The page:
You shouldn’t have to check the brake fluid at all, but spotting a leak may just save your life from faulty brakes. Over time, brake fluid can become contaminated. Water, for example, will cause the brake lines to rust resulting in the fluid becoming contaminated. The dark fluid is a serious sign that the system needs a mechanic.

You can find the brake fluid reservoir near the back of the engine compartment. In most cars, the container will be opaque, with clear max-min lines.

Warning: Before you add the new fluid, clean the area around the opening to avoid contaminating the fluid.

Open the reservoir, and check that the fluid almost fills the tank. Top it up with the right fluid, consult your owner’s manual if you need some guidance.

Transmission Fluid

Similar to the engine oil and power steering fluid, the transmission fluid lubricates and cools components in your car. The transmission system contains gears, clutches, and valves that must move seamlessly while driving.

Transmission fluid should last the lifetime of the car but may begin to leak due to a knock or crack.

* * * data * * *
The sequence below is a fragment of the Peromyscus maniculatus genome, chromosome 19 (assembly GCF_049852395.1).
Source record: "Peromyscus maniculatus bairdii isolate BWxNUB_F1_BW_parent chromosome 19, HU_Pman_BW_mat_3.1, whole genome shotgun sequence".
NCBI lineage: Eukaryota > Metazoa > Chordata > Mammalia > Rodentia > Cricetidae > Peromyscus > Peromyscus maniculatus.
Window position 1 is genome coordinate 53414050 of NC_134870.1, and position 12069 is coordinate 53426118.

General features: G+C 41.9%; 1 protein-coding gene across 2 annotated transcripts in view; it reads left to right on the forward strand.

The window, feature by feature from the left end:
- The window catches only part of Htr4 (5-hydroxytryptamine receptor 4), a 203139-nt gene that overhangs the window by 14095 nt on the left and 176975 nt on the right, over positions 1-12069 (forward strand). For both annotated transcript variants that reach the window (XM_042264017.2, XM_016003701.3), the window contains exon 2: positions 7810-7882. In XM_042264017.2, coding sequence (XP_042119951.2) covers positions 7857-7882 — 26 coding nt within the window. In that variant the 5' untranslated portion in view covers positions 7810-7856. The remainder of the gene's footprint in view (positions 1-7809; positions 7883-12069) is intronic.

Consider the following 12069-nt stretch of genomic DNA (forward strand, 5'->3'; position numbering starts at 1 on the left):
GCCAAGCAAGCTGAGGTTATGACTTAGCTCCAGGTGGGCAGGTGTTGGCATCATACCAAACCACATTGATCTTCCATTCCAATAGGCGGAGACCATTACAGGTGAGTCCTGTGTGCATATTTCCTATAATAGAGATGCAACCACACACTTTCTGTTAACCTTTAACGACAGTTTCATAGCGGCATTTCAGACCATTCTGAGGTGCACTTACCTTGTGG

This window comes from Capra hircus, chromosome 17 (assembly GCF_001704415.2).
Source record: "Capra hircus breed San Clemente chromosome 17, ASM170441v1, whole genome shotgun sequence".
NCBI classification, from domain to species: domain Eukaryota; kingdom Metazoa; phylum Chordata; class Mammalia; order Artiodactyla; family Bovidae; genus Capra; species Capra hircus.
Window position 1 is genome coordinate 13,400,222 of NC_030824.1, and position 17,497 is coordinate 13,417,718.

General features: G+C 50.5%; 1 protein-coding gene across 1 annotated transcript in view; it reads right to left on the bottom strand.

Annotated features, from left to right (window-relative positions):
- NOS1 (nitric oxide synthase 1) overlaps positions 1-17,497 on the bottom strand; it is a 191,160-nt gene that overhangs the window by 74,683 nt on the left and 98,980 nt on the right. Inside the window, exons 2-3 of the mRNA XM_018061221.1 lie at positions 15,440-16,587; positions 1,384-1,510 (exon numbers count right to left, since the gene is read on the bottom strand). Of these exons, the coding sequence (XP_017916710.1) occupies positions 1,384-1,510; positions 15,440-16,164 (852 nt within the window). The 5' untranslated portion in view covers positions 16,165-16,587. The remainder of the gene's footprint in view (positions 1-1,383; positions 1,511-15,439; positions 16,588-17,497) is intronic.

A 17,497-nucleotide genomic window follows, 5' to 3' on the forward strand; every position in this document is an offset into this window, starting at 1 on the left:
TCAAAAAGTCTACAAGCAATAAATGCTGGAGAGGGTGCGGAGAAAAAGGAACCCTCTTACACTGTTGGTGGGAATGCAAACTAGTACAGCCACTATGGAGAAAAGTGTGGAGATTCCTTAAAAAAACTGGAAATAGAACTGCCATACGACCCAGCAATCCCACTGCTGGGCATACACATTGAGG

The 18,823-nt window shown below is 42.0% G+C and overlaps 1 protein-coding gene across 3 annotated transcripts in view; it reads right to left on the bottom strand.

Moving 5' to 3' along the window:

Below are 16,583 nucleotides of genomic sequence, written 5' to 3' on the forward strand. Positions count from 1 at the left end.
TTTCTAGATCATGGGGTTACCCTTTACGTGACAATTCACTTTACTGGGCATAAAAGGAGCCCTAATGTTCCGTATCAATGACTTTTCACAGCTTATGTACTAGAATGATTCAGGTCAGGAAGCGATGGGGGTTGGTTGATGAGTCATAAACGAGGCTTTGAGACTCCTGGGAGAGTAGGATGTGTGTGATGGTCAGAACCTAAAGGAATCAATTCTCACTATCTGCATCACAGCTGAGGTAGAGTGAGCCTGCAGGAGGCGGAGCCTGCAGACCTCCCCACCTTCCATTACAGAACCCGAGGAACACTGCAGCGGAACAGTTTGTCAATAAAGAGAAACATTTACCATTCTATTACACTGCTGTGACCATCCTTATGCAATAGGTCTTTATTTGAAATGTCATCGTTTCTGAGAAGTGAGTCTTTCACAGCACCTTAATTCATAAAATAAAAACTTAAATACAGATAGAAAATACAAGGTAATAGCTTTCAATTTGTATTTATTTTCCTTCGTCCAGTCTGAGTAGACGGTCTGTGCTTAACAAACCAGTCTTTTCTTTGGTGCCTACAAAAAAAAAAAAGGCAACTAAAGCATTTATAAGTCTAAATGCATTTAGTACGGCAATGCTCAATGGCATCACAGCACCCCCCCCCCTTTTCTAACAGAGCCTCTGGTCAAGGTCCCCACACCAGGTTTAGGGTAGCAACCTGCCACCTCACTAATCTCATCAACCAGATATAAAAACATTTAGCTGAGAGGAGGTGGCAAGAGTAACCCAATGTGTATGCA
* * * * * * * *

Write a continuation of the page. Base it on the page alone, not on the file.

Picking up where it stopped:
Your vehicle should have another dipstick to check the transmission fluid level. You should remove it from the system, wipe it down, reinsert it then check the level of fluid. Additional checks should be done on the colour, dark, cloudy or gritty fluid requires a mechanical diagnosis by a mechanic.

Top up the transmission fluid by pouring your vehicle specific transmission fluid into the fill tube. Run through the gears to let the new transmission fluid flow through the system. This can be a tricky job, if it not carried out correctly it can damage your transmission, leading to extra repair costs. It is advisable to get help from a professional mechanic to carry out the work if you’re not sure how to do it.

Low transmission fluid can cause rough shifting, odd noises when switching gears, and uncontrolled surges (in case of an automatic transmission).

Windscreen washer fluid

Windscreen wiper fluid might not be vital but it is important to your windscreen. Dirt builds up, and a little British rain doesn’t quite keep the glass clear. Windscreen washer fluid polishes your window to ensure there is greater clarity to your vision.
You may have to check on the amount of this every few months and even more in the summer.

Luckily, it’s the easiest to top up since the washer tank bottle is easy to find and normally doesn’t require a specific type of fluid.
Under the bonnet, there will be an opaque tank, usually labeled “washer” or “windscreen”. Pop the lid open and check the amount of fluid. If you are low simply pour more washer fluid in. You can use soapy water, but this will slightly damage the system, so only use it in emergencies.